Monty Python's Flying Circus Lyrics Follow

Monty Python’s Flying Circus (known during the final series as just Monty Python) is a British sketch comedy series created by the comedy group Monty Python and broadcast by the BBC from 1969 to 1974. The shows were composed of surreality, risqué or innuendo-laden humour, sight gags and observational sketches without punchlines. It also featured animations by group member Terry Gilliam, often sequenced or merged with live action. The first episode was recorded on 7 September and premiered on 5 October 1969 on BBC One, with 45 episodes airing over four series from 1969 to 1974, plus two episodes for German TV.
The show often targets the idiosyncrasies of British life, especially that of professionals, and is at times politically charged. The members of Monty Python were highly educated. Terry Jones and Michael Palin are Oxford University graduates; Eric Idle, John Cleese, and Graham Chapman attended Cambridge University; and American-born member Terry Gilliam is an Occidental College graduate. Their comedy is often pointedly intellectual, with numerous erudite references to philosophers and literary figures. The series followed and elaborated upon the style used by Spike Milligan in his ground breaking series Q5, rather than the traditional sketch show format. The team intended their humour to be impossible to categorise, and succeeded (although, by their perspective, failed) so completely that the adjective "Pythonesque" was invented to define it and, later, similar material.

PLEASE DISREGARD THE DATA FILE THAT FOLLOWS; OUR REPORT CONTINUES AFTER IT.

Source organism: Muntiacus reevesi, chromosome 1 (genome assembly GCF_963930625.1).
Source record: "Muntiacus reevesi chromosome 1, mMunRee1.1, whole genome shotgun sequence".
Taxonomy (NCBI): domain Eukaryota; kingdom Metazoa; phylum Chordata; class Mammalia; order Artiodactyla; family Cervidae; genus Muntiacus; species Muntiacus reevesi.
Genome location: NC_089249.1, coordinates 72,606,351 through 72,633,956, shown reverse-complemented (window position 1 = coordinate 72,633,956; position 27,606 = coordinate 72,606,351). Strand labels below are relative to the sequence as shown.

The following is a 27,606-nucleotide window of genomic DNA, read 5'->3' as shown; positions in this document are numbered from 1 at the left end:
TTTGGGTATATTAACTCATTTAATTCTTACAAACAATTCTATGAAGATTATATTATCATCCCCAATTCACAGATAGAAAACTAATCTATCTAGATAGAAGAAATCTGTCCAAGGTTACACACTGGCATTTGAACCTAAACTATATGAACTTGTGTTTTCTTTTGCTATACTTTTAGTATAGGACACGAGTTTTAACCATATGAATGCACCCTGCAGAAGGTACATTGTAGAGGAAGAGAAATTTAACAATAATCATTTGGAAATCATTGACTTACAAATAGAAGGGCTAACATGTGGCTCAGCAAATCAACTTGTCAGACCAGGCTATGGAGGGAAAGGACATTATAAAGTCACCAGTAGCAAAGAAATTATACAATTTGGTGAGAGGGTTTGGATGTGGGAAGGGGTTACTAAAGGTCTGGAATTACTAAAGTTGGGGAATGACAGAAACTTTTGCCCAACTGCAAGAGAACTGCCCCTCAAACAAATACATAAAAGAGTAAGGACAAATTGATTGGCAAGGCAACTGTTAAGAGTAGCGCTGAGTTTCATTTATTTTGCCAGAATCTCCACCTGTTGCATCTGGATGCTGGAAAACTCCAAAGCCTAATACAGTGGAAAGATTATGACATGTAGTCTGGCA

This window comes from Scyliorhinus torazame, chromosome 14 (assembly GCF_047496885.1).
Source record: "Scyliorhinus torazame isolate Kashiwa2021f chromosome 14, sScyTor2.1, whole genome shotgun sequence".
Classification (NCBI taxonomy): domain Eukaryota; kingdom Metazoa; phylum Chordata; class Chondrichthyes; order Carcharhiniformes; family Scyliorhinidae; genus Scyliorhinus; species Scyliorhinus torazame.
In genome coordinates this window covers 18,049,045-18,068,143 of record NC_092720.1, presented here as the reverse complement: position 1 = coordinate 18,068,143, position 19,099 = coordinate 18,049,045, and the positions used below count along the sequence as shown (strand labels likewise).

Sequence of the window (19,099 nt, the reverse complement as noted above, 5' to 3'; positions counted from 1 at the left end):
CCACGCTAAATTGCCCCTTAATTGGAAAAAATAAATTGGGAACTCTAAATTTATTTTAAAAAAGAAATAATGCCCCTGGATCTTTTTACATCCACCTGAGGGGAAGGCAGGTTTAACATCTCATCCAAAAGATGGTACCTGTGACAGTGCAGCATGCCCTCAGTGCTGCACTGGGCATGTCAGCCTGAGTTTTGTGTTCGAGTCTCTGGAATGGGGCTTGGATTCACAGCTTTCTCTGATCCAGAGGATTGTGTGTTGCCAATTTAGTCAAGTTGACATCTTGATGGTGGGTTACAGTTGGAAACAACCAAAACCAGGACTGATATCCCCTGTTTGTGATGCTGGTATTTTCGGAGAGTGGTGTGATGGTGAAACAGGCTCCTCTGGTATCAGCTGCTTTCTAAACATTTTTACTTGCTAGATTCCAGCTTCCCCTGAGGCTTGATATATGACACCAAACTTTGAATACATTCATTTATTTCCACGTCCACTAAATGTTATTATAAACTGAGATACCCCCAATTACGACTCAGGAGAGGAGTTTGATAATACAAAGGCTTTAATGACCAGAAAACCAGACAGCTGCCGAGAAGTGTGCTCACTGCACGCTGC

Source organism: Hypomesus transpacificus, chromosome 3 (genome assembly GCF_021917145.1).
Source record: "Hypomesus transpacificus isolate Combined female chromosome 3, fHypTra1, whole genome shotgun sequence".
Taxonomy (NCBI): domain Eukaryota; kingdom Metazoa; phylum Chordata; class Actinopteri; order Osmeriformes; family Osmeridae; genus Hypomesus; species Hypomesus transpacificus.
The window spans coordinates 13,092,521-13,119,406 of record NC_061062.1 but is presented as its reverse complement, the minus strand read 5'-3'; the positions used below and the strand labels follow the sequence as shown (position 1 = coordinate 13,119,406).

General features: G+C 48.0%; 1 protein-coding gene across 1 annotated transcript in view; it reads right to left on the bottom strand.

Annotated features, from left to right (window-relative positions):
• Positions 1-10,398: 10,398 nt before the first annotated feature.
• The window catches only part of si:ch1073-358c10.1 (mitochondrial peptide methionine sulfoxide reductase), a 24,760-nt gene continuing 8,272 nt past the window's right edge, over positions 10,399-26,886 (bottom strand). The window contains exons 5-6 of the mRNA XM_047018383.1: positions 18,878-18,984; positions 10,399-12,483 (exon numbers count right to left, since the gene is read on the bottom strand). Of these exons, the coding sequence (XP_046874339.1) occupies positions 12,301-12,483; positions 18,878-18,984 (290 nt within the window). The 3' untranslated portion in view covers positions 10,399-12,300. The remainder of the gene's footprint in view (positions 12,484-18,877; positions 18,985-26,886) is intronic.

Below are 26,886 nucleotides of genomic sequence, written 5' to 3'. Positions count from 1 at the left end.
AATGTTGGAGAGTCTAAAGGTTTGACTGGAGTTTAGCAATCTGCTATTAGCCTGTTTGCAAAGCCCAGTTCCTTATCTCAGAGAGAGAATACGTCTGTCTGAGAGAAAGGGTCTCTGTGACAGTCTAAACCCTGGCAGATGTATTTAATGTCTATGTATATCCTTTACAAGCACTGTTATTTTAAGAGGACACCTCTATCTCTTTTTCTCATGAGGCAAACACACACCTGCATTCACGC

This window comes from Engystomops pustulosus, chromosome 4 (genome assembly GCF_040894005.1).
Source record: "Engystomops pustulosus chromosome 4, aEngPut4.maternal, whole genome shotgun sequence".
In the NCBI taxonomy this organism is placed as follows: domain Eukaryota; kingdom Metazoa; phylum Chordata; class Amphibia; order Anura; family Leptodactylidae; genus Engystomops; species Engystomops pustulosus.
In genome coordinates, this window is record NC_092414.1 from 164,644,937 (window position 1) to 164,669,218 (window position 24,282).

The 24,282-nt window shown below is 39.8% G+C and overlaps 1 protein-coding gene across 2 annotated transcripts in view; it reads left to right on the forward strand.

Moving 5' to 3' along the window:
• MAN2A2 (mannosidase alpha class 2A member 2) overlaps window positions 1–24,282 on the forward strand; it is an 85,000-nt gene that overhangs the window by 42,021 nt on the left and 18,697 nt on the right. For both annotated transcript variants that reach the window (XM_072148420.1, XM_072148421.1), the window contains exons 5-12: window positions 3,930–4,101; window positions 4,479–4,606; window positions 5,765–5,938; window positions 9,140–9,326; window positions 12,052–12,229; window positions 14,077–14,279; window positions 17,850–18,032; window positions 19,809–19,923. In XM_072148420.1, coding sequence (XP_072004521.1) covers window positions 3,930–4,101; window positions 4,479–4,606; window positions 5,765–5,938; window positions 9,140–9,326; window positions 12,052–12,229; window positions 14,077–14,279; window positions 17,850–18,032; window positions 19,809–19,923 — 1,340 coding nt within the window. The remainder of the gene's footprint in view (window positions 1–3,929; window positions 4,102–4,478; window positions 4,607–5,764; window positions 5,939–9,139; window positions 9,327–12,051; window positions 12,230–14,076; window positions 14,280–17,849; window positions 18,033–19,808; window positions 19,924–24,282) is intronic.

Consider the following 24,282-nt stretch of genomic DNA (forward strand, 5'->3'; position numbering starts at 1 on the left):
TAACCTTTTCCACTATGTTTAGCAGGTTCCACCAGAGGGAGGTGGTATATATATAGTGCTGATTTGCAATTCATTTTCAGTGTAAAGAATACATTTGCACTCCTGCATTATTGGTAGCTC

The Pythons play the majority of the series characters themselves, including the majority of the female characters, but occasionally they cast an extra actor. Regular supporting cast members include Carol Cleveland (referred to by the team as the unofficial "Seventh Python"), Connie Booth (Cleese's first wife), series producer Ian MacNaughton, Ian Davidson, Neil Innes (in the fourth series), and Fred Tomlinson and the Fred Tomlinson Singers (for musical numbers).
The theme music is the Band of the Grenadier Guards' rendition of John Philip Sousa's "The Liberty Bell" which was first published in 1893. Under the Berne Convention's "country of origin" concept, the composition was subject to United States copyright law which states that any works first published prior to 1923 was in the public domain due to copyright expiration. This enabled Gilliam to co-opt the march for the series without having to make any royalty payments.

Source: Wikipedia

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